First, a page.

Code snippet: Natural string sorting

Discussion in 'Python' started by C. Barnes, Jun 9, 2004.

  1. C. Barnes

    C. Barnes Guest

    Summary:

    Sorts strings in a way that seems natural to humans.
    If the
    strings contain integers, then the integers are
    ordered
    numerically. For example, sorts ['Team 11', 'Team 3',
    'Team 1']
    into the order ['Team 1', 'Team 3', 'Team 11'].

    Code:

    #
    ---------------------------------------------------------
    # natsort.py: Natural string sorting.
    #
    ---------------------------------------------------------

    # By Seo Sanghyeon. Some changes by Connelly Barnes.

    def try_int(s):
    "Convert to integer if possible."
    try: return int(s)
    except: return s

    def natsort_key(s):
    "Used internally to get a tuple by which s is
    sorted."
    import re
    return map(try_int, re.findall(r'(\d+|\D+)', s))

    def natcmp(a, b):
    "Natural string comparison, case sensitive."
    return cmp(natsort_key(a), natsort_key(b))

    def natcasecmp(a, b):
    "Natural string comparison, ignores case."
    return natcmp(a.lower(), b.lower())

    def natsort(seq, cmp=natcmp):
    "In-place natural string sort."
    seq.sort(cmp)

    def natsorted(seq, cmp=natcmp):
    "Returns a copy of seq, sorted by natural string
    sort."
    import copy
    temp = copy.copy(seq)
    natsort(temp, cmp)
    return temp

    Examples:

    You can use this code to sort tarball filenames:

    >>> natsorted(['ver-1.3.12', 'ver-1.3.3', 'ver-1.2.5',

    'ver-1.2.15', 'ver-1.2.3', 'ver-1.2.1'])
    ['ver-1.2.1', 'ver-1.2.3', 'ver-1.2.5', 'ver-1.2.15',
    'ver-1.3.3', 'ver-1.3.12']

    Chemical elements:

    >>> natsorted(['C1H2', 'C1H4', 'C2H2', 'C2H6', 'C2N',

    'C3H6'])
    ['C1H2', 'C1H4', 'C2H2', 'C2H6', 'C2N', 'C3H6']

    Teams:

    >>> natsorted(['Team 101', 'Team 58', 'Team 30', 'Team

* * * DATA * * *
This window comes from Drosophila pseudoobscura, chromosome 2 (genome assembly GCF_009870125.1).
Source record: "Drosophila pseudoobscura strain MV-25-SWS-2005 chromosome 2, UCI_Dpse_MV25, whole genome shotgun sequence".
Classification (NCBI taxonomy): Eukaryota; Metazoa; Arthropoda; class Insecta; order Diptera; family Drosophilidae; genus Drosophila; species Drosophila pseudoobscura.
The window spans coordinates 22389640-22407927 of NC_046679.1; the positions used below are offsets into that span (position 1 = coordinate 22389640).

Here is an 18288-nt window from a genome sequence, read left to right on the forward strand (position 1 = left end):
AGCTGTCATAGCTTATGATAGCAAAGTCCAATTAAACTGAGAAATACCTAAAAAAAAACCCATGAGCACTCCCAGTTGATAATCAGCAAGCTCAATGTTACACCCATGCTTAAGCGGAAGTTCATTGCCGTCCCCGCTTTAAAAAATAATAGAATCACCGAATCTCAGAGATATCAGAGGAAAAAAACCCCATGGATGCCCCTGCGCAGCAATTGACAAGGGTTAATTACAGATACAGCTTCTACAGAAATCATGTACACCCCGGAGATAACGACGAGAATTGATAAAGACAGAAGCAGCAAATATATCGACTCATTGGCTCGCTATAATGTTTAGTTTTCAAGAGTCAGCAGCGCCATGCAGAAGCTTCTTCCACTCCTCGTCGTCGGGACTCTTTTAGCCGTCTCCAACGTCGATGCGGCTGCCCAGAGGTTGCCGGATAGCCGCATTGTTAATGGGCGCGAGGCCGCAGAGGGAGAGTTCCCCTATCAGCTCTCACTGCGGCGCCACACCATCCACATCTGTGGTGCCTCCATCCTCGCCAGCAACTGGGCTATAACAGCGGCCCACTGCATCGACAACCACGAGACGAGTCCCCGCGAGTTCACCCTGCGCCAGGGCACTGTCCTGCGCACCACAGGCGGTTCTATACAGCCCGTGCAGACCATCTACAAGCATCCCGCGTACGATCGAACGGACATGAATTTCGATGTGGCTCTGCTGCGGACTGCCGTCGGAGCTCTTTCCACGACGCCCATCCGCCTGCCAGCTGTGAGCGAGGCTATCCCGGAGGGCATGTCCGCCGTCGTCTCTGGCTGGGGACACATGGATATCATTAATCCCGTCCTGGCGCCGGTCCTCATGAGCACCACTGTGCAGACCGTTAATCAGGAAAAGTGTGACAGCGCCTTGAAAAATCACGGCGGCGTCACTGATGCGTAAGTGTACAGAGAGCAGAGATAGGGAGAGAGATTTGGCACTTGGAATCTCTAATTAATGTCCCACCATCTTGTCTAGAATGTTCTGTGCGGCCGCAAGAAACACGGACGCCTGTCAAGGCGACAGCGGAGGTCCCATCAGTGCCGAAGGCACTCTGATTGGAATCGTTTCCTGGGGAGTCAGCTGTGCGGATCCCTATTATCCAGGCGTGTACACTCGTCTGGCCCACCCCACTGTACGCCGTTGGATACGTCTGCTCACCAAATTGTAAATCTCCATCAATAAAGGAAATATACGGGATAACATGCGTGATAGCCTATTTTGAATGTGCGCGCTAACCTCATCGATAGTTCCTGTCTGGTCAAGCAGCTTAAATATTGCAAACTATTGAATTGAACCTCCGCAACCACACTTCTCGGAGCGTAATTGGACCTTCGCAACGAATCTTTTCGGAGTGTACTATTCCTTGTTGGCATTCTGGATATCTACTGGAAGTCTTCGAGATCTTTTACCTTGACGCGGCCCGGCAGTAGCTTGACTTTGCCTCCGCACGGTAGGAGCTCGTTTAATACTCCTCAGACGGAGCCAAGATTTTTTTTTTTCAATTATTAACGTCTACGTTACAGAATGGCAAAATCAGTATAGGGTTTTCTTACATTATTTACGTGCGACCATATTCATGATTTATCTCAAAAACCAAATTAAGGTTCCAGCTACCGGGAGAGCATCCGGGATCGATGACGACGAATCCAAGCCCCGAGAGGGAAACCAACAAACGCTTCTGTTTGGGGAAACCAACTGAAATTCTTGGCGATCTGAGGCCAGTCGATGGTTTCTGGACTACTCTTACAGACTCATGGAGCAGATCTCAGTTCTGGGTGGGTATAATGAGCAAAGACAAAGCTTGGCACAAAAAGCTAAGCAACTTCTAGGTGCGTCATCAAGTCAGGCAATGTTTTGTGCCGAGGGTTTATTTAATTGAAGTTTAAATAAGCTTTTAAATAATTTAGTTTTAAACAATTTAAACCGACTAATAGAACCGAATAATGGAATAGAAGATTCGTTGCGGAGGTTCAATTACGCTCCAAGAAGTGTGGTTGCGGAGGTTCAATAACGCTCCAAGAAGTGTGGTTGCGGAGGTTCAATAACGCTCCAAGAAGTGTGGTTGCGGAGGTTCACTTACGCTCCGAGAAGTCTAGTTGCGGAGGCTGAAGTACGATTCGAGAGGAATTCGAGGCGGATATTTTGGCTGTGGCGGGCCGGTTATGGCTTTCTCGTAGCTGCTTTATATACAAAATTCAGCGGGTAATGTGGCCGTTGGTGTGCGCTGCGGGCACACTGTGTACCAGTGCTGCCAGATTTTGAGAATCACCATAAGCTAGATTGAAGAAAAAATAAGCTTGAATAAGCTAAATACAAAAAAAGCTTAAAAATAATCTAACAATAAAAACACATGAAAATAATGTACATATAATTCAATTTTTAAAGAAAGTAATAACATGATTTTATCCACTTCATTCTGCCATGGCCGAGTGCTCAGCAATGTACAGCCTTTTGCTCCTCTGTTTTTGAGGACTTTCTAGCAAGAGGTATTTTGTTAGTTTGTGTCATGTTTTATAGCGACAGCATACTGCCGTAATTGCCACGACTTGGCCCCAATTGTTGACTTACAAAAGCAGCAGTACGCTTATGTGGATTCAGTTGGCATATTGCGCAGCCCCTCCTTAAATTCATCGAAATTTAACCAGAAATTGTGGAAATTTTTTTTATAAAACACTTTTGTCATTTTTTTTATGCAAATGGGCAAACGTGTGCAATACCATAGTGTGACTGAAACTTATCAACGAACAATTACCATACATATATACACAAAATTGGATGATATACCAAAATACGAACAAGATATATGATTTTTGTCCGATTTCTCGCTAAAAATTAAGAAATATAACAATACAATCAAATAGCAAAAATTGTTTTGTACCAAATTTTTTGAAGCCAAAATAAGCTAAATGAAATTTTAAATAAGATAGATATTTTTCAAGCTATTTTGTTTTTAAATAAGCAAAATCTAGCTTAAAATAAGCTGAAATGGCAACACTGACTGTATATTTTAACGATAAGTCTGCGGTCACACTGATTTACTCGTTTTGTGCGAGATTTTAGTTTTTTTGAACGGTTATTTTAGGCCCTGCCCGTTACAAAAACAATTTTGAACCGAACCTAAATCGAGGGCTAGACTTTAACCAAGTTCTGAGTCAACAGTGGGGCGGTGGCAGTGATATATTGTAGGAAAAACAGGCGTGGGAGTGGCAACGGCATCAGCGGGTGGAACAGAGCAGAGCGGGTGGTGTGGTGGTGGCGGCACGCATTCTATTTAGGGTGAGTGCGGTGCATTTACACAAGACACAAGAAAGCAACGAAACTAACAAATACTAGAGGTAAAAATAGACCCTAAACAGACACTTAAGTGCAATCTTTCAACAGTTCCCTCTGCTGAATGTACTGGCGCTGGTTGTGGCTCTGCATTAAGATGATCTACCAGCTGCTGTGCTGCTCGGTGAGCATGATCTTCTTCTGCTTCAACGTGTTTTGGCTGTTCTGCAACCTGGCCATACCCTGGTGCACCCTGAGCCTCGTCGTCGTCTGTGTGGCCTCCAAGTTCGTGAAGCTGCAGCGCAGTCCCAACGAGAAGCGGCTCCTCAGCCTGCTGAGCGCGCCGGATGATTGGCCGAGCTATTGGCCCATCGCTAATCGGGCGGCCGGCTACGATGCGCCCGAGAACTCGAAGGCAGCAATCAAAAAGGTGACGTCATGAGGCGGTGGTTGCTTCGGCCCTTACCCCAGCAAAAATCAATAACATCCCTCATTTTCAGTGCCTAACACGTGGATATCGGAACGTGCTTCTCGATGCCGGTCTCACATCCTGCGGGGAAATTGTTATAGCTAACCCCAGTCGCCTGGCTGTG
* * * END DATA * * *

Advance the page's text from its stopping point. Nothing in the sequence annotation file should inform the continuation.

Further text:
1'])
    ['Team 1', 'Team 30', 'Team 58', 'Team 101']

    Pass natcasecmp as a second argument for
    case-insensitive sorting:

    >>> natsorted(['a5', 'A7', 'a15', 'a9', 'A8'],

    natcasecmp)
    ['a5', 'A7', 'A8', 'a9', 'a15']

    Enjoy!


    Message and source code are in the public domain.




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    C. Barnes, Jun 9, 2004
    #1
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  2. C. Barnes wrote:
    > Summary:
    >
    > Sorts strings in a way that seems natural to humans.
    > If the
    > strings contain integers, then the integers are
    > ordered
    > numerically. For example, sorts ['Team 11', 'Team 3',
    > 'Team 1']
    > into the order ['Team 1', 'Team 3', 'Team 11'].

    [snip]

    Nice. Can be written (and, hopefully, made a bit more efficient) using
    the Decorate-Sort-Undecorate pattern too:

    import re

    _expr = re.compile(r'(\d+|\D+)')

    def try_int(s):
    if s.isdigit():
    return int(s)
    else:
    return s

    def nat_key(s):
    return [try_int(e) for e in _expr.findall(s)]

    def nat_nocase_key(s):
    return nat_key(s.lower())

    def decsorted(seq, key):
    decorated = [(key(item), item) for item in seq]
    decorated.sort()
    return [item for k, item in decorated]

    Then you could use decsorted(seq, nat_key) or decsorted(seq,
    nat_nocase_key).

    If someone is found of one-liners, he can just write nat_key as

    def nat_key(s):
    return map(lambda s: s.isdigit() and int(s) or s, _expr.findall(s))

    Note that 2.4's sorted() and list.sort() will have built-in support for
    decorate-sort-undecorate, so you'll just have to throw nat_key or
    nat_nocase_key to them, with no need for decsorted.

    --
    Ciao,
    Matteo
    Matteo Dell'Amico, Jun 9, 2004
    #2
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